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Save Energy and Reduce Power Consumption in Your Office and Data Center

Save Energy and Reduce Power Consumption in Your Office and Data Center
Save Energy and Reduce Power Consumption in Your Office and Data Center
Save Energy and Reduce Power Consumption in Your Office and Data Center

In recent years, energy costs have skyrocketed with the nation's power grid operating at or near capacity. Today's networks have considerable power demands, but those demands can be reduced. Most businesses can save a bundle of money by implementing simple strategies to create more power efficiency within their network and transform their business into a "green" one.

Many businesses have networks that have grown exponentially along with the growth of the business without putting much thought into how the power requirements of the expanding network can be scaled down to reduce the growing costs associated with power generation. Following these simple strategies enables you to leverage some emerging technologies to reduce power consumption and ultimately save your business money moving forward.

Why Electricity Costs are Rising The nation's power grid is currently at a crossroads where either more power plants are going to be built or energy consumers will be asked to consume power more efficiently. Inevitably, this will result in additional costs for consumers in the foreseeable future.

Businesses Can Reduce Power Consumption However, your business can operate more efficiently by reducing its power requirements. Simple steps can be taken with your existing equipment that can be applied to your network as it continues to grow with your business. Considering these following strategies will result in a reduced energy bill.

Virtualization Virtualizing your servers will result in a significant reduction of power consumption. Virtualization consolidates the functions of separate servers, often dedicated to one purpose or function, into one machine that carries out all the functions of the separate machines without losing any operating efficiency.  With increased bandwidth availability and multi-core processors on servers and workstations, virtualization software is poised to revolutionize what computers can actually accomplish to reduce overall operational costs.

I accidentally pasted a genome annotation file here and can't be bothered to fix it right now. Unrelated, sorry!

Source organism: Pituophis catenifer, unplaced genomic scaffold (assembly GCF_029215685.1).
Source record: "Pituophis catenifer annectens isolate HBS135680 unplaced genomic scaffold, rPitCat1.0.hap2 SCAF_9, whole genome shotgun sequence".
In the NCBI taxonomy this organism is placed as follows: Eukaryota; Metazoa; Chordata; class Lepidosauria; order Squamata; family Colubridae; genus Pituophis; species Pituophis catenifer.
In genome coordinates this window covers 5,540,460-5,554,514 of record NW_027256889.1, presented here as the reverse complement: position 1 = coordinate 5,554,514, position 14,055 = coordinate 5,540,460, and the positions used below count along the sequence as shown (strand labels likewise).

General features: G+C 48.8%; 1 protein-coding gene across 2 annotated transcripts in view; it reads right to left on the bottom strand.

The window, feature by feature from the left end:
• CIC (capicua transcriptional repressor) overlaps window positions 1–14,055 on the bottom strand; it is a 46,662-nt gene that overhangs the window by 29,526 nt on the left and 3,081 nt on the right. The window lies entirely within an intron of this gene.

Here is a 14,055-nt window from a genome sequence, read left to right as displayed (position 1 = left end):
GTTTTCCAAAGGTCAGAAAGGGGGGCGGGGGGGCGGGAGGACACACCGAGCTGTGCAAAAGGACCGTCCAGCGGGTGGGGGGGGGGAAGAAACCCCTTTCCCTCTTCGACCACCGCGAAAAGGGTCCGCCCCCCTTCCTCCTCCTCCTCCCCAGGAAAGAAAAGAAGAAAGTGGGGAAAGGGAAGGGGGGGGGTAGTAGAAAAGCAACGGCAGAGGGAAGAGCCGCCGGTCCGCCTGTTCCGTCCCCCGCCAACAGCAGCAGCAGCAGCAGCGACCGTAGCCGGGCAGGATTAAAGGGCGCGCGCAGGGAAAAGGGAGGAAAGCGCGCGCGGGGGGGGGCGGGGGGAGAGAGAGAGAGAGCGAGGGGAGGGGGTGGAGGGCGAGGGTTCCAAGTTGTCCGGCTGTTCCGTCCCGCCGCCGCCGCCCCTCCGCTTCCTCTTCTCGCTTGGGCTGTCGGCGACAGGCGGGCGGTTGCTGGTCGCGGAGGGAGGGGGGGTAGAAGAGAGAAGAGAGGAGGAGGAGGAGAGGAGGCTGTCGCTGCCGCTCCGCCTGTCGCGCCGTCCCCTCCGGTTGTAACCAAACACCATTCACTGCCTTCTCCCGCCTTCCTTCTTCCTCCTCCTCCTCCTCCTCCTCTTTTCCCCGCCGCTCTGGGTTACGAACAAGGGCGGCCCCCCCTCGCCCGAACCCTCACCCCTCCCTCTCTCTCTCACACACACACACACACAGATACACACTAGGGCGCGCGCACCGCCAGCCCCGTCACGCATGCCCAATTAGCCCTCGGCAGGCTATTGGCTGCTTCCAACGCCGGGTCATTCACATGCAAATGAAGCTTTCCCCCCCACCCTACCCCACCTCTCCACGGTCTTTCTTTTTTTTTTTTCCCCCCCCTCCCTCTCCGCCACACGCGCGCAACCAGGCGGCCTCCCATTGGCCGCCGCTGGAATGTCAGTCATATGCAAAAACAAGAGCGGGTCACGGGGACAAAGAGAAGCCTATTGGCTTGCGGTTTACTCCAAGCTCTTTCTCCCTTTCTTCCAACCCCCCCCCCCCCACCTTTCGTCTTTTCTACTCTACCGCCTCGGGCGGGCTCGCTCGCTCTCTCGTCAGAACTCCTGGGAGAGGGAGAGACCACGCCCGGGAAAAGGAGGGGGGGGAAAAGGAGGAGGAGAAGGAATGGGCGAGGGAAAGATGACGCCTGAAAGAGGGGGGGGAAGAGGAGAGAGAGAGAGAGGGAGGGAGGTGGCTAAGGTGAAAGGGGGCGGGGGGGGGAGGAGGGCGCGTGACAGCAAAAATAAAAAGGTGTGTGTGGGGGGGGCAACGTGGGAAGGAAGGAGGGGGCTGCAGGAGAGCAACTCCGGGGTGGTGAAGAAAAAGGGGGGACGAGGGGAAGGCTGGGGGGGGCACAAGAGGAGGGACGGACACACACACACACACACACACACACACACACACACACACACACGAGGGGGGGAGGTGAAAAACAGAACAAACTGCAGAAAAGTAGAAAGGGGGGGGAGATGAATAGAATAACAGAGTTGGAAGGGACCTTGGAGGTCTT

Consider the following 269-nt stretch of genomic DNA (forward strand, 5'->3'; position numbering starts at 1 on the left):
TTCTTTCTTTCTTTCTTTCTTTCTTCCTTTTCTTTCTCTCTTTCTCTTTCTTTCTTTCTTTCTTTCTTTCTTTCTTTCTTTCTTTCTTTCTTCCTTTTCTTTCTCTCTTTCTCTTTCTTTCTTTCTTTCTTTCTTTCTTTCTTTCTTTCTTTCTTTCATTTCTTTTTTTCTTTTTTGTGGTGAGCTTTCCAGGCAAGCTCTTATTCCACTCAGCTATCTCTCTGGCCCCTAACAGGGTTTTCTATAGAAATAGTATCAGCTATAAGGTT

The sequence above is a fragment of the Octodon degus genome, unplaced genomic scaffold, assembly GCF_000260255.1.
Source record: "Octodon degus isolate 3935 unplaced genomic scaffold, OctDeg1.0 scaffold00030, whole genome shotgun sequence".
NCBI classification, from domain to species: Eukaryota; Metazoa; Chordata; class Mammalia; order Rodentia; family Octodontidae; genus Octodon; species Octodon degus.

Today's servers have a lot of processing power left unused. Consolidating multiple servers into one machine utilizes that processing power and reduces the power-consuming footprint of the entire data center.  Multiple machines all require cooling in addition to the energy required to power them. Consolidating these requirements to one machine reduces the power consumption to that of one machine's requirements instead of for the previous multiple machines. It's easy to see how server virtualization significantly impacts power consumption.

Use Efficient Power Supplies Data centers run all the time out of necessity; they are the lifeline of today's business environment. Oftentimes, desktop PCs are built without the most efficient power supply. You can, however, swap out inefficient power supplies for those that are much more efficient. Desktops power supplies exist that are 80 PLUS certified, which adheres to the Energy Star 4.0 standard released in the summer of 2007.

The 80 PLUS certification requires that a compliant power supply operate at 80% efficiency at 20%, 50% and 100% of load rating. Standard power supplies only operate between 50% and 60% efficiency. Desktop machines equipped with an 80 PLUS certified power supply require 16 watts less power, which translates into 85 kilowatts per year per desktop.

Desktop servers (that work a little harder) stand to use 34 watts less power, which translates into 300 kilowatts per year.  In 2006, the average price per kilowatt hour was $.089 USD. Depending on where you are geographically located, the average price ranged from $.0492 USD in Idaho at the low end up to $.2072 USD in Hawaii.

Applying the nationwide average rate to the average power reduction per machine results in a $7.56 USD annual cost reduction per desktop machine and a $26.70 USD annual cost reduction per desktop server. That can translate to considerable savings at companies using hundreds or thousands of desktop machines.   Premium efficiency motors can be used at the data center level, too.

Today's rack-mounted servers often require an external power source to run in order to reduce the space requirements of the machine. Blade servers deliver high-efficiency processing and reduce space requirements but can result in higher power consumption per square foot.

The Climate Savers Computing Organization exists to promote more efficient power supplies for both desktops and servers. There are several companies complying to the server power efficiency standards developed by this organization that call for 85% minimum efficiency at 50% of output load with the standard growing more efficient in June of 2008 through June of 2010. Using servers in your data center that comply with these standards will greatly reduce the power consumption footprint of the unit.